8. […] Fox Sports Net has taken quite an attraction to MMA is the recent months. With the Pride FC specials hosted by Jay Glazer and Frank Trigg, and the International Fight League contract showing IFL MMA events, FSN is bringing MMA to the free TV market, depite sister-station Fox News’ Bill O’Reilly taking issue with MMA as a sport. […]

  9. Zach Arnold says:

    [As they say there is no such thing as bad publicity, and seeing as Zuffa’s mob boss’s the Ferttitas have contributed millions to politicians they have been allowed to launder their ill gotten casino/mob gains in plain sight.]

    Care to provide documentation or evidence (magazine reports, court reports, etc.) of your claims that Zuffa is tied in with organized crime?

  10. grafdog says:

    Granted i simply speculate, and meant to say “suspected mob boss’s son” as it would be difficult to implicate the current crop with the type of “WORK” past generations were involved in. Subsequently, this speculation should be taken with a grain of salt.

    Below are 2 excerpts from this story.

    Attorney Joe Jacobson told me about the Michael Lazaroff scandal prior to it becoming public knowledge. I immediately forwarded the infomation to my managing editor. We had a jump on the Post, but we blew it. It would take the Riverfront Times another 10 months to report anything substanitive on the case.

    As you’ll recall, in 1999, Lazaroff represented Station’s Casino and he was caught illegally influencing Gaming Commission decisions. Years earlier, in 1992, the St. Louis Post-Dispatch reported that Station’s founder, Frank Fertitta, was an associate of organized crime, according to a federal mob trial held in Kansas City in 1985. I provided this information to my editors and the reporter covering the Lazaroff case, too. But for some reason, Fertitta’s mob connections didn’t make it into the story.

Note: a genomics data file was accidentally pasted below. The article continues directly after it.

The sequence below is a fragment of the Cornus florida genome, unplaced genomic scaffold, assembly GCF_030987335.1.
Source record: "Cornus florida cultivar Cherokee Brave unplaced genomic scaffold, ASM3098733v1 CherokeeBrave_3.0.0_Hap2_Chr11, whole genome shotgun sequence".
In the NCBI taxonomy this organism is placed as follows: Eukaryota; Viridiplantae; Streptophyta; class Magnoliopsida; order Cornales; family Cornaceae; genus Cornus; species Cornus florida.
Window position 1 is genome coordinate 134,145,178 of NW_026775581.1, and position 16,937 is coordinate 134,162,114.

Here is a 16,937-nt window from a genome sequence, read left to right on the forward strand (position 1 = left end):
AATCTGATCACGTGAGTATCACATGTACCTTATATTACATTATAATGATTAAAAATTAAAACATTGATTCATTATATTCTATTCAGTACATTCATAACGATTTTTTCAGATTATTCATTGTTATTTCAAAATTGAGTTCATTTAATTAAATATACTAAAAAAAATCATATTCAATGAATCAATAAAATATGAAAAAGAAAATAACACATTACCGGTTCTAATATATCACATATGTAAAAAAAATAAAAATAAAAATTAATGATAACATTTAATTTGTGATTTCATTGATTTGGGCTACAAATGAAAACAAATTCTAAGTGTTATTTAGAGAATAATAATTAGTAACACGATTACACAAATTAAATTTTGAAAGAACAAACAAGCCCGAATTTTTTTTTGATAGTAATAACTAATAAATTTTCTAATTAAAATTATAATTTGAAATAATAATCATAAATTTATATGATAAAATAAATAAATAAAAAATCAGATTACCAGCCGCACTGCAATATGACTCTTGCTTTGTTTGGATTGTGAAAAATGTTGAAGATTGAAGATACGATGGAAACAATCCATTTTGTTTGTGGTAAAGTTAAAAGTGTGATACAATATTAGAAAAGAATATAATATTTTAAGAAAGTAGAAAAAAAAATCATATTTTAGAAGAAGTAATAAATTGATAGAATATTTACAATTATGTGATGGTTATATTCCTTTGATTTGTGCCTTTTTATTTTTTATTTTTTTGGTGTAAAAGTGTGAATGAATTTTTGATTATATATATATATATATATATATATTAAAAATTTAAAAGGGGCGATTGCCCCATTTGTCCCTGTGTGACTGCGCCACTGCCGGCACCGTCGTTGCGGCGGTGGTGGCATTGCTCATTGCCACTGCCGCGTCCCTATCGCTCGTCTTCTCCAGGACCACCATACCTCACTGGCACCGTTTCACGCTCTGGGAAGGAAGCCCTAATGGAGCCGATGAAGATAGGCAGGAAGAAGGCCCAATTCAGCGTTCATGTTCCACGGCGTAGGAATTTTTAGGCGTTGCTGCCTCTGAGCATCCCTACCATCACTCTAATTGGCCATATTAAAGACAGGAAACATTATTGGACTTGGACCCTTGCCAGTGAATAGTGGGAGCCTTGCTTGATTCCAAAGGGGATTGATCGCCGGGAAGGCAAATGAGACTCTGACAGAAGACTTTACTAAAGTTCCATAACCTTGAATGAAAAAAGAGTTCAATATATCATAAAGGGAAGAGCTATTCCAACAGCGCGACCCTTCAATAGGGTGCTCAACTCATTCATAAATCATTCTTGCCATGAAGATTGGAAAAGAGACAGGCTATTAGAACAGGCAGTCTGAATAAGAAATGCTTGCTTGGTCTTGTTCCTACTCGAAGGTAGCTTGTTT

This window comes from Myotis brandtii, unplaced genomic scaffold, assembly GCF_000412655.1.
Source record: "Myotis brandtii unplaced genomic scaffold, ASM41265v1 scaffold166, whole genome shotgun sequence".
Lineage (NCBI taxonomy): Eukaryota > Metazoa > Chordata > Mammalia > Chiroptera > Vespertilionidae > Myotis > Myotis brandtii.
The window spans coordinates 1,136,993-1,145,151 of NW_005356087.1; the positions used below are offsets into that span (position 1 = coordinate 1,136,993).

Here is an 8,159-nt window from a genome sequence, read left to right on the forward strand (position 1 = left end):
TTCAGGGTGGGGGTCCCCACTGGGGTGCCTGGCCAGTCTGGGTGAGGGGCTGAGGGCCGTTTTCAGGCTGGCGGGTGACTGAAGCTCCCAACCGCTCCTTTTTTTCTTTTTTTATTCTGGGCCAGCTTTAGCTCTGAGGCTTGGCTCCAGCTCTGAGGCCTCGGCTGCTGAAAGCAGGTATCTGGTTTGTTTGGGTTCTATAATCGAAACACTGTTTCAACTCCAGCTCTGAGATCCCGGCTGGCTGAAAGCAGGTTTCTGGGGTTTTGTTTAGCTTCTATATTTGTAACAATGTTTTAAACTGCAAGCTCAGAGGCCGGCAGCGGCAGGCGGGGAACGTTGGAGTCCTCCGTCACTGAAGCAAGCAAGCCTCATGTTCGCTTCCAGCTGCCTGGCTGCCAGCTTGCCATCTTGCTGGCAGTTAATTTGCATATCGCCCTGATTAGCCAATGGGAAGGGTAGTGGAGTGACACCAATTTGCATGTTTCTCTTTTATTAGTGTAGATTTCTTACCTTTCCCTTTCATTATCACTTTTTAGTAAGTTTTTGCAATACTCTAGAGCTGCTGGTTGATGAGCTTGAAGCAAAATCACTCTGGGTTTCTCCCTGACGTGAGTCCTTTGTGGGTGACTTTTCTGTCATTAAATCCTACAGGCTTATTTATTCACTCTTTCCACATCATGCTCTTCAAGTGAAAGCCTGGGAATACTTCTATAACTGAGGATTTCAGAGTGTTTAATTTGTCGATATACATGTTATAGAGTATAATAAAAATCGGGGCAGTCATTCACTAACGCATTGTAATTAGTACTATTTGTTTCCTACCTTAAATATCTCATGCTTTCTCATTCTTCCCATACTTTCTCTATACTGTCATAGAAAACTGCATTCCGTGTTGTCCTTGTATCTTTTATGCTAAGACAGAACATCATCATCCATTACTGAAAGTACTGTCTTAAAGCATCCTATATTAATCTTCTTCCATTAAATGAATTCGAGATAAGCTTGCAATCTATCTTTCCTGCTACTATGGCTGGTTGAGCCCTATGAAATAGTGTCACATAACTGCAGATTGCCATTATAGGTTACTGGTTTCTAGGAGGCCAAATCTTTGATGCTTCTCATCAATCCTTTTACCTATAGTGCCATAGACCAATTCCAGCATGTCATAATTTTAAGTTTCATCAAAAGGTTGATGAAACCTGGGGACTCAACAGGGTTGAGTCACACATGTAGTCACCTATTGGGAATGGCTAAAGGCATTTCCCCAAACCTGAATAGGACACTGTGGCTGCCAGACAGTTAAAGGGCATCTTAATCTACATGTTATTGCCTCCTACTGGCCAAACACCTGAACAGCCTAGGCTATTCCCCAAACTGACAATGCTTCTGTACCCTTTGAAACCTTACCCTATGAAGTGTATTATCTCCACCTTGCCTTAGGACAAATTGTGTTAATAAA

When the RFT story finally ran, it relied heavily on the word of attorney David Helfrey, who represented Station’s. The story dismissed Lazaroff’s claim that Helfrey had made a vailed threat against Lazaroff’s life.

    Before becoming a criminal defense attorney, Helfrey was a federal prosecutor in Kansas City. In fact, he was the lead prosecutor in the mob trial in which Station’s founder Frank Fertitta was revealed to be an associate of organized crime. Moreover, the lead investigator in the case was then-FBI agent Gary Hart, who is now Helfrey’s law partner.

    And this bit of info…..

    Fertitta’s tainted background is the reason that he chose to put Station’s Missouri lice nse in his son’s name, Frank J. Fertitta III. Rushton knew this because I gave him a story by former St. Louis Post-Dispatch reporter Phil Linsalta from 1992, when Station’s was applying for the state license for the St. Charles casino.

    The FBI swooped on Glick’s strawman empire in 1979 and arrested Fertitta’s partner Carl Thomas, Glick, the Civello Brothers and about a dozen others. Despite the seemingly incriminating wiretap transcript, the FBI could not get enough substantial evidence to charge Fertitta. Despite the testimony of former Fremont Security Chief, Harold McBride, where he swore under oath that Frank Fertitta jr had been involved in the skimming operation at the Fremont, and wiretap evidence of the Civella’s and Thomas that implicated him, Fertitta was never charged with the skimming at Fremont casino where he presided.